Well Dear Reader, I have got to tell you my theory on NCOs. NCOs are non-commissioned officers. Basically, we're talking about corporals and every species of sergeant. Now, there are many good NCOs out there. One of my daily hopes is that you are reading the blog of one, even though there are many places where I could do better serving the folks who work for me. It's a trite thing for commanders who treat their units like crap to say, but NCOs really do run the Army at a very basic level. But friends, sadly there is many a sergeant out there who could rightly be called a "bafoon."
There is one such sergeant in my unit who has been hanging around the armory for years. He's stayed on through an ever moving stream of commanders, first sergeants, sergeant majors, everyone. This is a person who has happily maintained his rank of sergeant, E-5 and shown no ambition of ever advancing further. I once asked a friend of mine who has been in the S1, a former beurocrat if you will, how long it's been since this sergeant put in a promotion packet. My friend, who's been with
the unit more than a decade, gave me a blank look and said, "never, as far as I know."
This sergeant, let's call him Manny, nevertheless has the single most concern for appearances of anyone I have ever met. He is always pointing out to people how things would fall apart without him. Manny's always reminding his soldiers of, what he assumes, is their absolute incompetence in his abscense.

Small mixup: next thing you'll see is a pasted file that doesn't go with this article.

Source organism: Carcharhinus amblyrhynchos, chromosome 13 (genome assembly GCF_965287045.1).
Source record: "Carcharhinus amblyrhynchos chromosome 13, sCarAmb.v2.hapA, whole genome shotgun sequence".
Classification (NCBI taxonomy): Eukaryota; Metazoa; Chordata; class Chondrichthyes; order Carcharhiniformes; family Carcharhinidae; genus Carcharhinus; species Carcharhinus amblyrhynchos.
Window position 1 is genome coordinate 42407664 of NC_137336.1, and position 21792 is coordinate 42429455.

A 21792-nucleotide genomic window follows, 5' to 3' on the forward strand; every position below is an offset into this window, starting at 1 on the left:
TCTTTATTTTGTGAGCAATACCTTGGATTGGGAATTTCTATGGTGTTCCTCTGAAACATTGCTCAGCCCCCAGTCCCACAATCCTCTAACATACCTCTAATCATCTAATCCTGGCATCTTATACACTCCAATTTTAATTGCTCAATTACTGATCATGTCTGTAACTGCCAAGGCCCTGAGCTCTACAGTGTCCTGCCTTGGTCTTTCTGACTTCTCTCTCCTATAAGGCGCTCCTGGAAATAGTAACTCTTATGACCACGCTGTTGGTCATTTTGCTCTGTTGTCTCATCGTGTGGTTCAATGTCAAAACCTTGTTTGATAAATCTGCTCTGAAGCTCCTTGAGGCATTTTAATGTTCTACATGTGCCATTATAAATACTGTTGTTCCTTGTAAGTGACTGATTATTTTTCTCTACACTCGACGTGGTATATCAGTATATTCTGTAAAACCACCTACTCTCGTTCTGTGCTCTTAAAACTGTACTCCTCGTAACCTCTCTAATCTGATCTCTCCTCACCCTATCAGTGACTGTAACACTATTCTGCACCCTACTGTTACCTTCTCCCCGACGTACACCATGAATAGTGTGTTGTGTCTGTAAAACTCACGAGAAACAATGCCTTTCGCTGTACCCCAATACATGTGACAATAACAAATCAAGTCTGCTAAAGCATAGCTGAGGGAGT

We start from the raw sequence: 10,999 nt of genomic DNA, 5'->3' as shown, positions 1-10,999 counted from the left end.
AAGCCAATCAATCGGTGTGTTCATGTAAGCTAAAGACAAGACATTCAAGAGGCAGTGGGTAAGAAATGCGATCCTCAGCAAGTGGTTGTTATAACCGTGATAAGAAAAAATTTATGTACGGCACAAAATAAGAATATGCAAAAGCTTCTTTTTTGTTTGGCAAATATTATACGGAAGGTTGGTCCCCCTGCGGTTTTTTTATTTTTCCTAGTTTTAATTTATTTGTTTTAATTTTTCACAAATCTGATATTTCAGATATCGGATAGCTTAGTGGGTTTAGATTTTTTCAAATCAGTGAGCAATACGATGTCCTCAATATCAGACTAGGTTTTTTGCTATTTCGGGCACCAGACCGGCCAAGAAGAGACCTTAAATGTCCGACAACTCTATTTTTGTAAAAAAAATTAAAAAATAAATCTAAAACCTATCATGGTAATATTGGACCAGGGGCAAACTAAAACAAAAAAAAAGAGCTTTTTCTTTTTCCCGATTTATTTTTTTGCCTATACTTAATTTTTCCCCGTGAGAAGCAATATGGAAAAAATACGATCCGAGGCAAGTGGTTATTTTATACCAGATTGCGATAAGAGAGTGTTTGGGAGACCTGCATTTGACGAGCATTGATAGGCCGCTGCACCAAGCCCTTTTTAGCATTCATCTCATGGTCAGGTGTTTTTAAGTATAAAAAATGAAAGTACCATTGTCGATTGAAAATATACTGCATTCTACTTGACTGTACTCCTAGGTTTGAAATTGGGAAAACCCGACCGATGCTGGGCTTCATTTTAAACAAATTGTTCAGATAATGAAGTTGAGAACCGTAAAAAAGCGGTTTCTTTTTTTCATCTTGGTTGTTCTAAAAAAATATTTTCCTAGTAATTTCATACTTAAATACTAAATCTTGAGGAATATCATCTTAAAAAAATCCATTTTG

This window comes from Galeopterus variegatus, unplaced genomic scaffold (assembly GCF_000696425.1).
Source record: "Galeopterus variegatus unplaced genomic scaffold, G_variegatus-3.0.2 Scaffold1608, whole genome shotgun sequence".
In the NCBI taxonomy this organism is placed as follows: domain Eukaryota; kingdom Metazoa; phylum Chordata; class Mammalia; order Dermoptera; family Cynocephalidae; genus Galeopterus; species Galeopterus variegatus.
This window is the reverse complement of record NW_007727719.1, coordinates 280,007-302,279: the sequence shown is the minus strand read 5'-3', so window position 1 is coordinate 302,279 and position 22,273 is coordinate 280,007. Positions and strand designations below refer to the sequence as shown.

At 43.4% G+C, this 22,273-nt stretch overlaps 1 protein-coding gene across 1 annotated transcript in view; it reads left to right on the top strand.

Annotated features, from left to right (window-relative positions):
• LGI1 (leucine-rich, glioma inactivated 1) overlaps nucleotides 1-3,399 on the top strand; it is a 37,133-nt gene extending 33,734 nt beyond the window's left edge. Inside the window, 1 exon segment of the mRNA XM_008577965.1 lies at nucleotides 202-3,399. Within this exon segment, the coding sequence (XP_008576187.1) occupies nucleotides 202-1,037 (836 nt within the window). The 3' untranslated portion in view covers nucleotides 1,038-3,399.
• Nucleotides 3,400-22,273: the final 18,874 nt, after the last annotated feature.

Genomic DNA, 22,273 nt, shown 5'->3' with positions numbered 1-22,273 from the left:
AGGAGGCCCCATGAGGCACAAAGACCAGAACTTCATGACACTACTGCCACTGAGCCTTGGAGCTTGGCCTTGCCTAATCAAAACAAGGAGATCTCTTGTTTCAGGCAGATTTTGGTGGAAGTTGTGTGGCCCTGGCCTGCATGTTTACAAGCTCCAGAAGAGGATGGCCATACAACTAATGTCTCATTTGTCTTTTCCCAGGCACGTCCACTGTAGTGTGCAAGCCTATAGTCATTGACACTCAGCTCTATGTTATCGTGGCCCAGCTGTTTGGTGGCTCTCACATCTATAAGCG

Despite his belief that not a one of his soldiers have the brains to shave unless he instructs them to each morning, SGT Manny regularly fails to remember all the members of his squad by name. Hilariously, he often believes that soldiers from other parts of the unit are in his squad. In fact, he once complained to out his first sergeant that a certain PFC was never showing up for formations. A PFC who, it turns out, wasn't even in the same company.
However, SGT Manny's most delightful trait reveals itself after any formation where information is put out. After these formations, he gathers his soldiers around him and puts the information out again. Now, don't misunderstand me, plenty of responsible NCOs do this sort of thing. Saying it twice is a good way of making sure people hear it. However, what sets SGT Manny apart is how he gets the information wrong. Instead of repeating the actual information, he angrily and forcefully says whatever sounds good to his own ears. Thus misinformed, SGT Manny's soldiers spread across the hinterlands looking for the right place to be.
Now, Dear Reader, don't think I'm being too judgmental. There's a simple equation I use judge leaders. At the top of numbers one through ten, you rate how much a leader honestly cares and works for her or his soldiers' well being. On the bottom, you rate how much recognition a leader wants. Simple and easily mastered criteria. Guess how SGT Manny measures up?